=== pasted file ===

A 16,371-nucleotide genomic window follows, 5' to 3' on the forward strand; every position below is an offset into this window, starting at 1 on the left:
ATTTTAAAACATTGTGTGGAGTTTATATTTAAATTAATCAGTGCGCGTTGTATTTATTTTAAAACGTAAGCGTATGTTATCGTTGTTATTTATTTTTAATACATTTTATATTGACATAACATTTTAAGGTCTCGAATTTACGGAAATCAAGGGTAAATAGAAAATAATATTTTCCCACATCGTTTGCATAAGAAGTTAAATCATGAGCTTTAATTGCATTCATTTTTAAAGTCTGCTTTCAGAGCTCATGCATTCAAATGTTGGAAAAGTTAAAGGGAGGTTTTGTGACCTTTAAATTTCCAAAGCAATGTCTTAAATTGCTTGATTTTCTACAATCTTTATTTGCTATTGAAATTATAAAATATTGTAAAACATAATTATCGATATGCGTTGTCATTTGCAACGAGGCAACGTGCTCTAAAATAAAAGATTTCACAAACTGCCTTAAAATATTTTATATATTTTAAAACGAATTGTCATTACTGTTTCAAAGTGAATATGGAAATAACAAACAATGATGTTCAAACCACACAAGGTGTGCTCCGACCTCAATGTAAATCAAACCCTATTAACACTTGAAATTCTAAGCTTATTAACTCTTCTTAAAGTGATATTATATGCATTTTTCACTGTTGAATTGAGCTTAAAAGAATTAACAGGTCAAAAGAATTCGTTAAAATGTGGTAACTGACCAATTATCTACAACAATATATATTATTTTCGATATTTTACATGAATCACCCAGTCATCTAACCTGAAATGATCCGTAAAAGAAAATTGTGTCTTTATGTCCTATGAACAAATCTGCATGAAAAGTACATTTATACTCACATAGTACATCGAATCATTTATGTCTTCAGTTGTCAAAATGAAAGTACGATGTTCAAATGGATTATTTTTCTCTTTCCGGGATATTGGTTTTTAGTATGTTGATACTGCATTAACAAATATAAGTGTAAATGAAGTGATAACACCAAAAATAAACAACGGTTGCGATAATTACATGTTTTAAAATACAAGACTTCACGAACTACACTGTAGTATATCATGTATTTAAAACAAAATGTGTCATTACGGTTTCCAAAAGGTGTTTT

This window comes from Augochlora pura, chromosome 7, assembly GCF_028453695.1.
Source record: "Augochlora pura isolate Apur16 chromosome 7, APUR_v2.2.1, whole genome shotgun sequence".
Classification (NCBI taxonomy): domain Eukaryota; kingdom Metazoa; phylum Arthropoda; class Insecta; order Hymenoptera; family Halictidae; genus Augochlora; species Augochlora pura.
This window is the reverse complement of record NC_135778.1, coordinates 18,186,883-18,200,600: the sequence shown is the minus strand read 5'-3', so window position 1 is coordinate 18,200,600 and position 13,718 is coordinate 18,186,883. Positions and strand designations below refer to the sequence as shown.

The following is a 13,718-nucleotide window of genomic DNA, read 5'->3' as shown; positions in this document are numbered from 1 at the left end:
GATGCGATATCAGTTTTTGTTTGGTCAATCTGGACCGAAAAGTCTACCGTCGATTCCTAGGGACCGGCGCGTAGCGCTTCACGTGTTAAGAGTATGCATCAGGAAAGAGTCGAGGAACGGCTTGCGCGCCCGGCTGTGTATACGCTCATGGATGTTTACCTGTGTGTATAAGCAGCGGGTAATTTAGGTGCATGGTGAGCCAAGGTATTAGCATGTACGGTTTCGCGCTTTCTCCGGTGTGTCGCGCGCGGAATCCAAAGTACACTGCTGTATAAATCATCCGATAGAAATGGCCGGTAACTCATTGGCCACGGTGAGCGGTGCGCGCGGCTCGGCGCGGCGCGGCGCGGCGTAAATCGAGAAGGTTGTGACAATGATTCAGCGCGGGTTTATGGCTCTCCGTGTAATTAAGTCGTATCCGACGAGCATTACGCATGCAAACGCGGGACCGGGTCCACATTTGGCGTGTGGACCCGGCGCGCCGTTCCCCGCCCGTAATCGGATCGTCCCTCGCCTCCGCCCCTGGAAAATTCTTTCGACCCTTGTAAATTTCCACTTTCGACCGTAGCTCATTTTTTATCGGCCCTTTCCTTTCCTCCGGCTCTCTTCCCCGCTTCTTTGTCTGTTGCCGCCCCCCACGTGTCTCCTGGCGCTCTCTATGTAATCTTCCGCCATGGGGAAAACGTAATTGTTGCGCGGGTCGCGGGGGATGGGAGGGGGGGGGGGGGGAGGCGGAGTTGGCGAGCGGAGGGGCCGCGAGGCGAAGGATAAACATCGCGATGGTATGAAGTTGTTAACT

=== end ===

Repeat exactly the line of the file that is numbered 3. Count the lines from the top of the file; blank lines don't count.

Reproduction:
This window comes from Augochlora pura, chromosome 7, assembly GCF_028453695.1.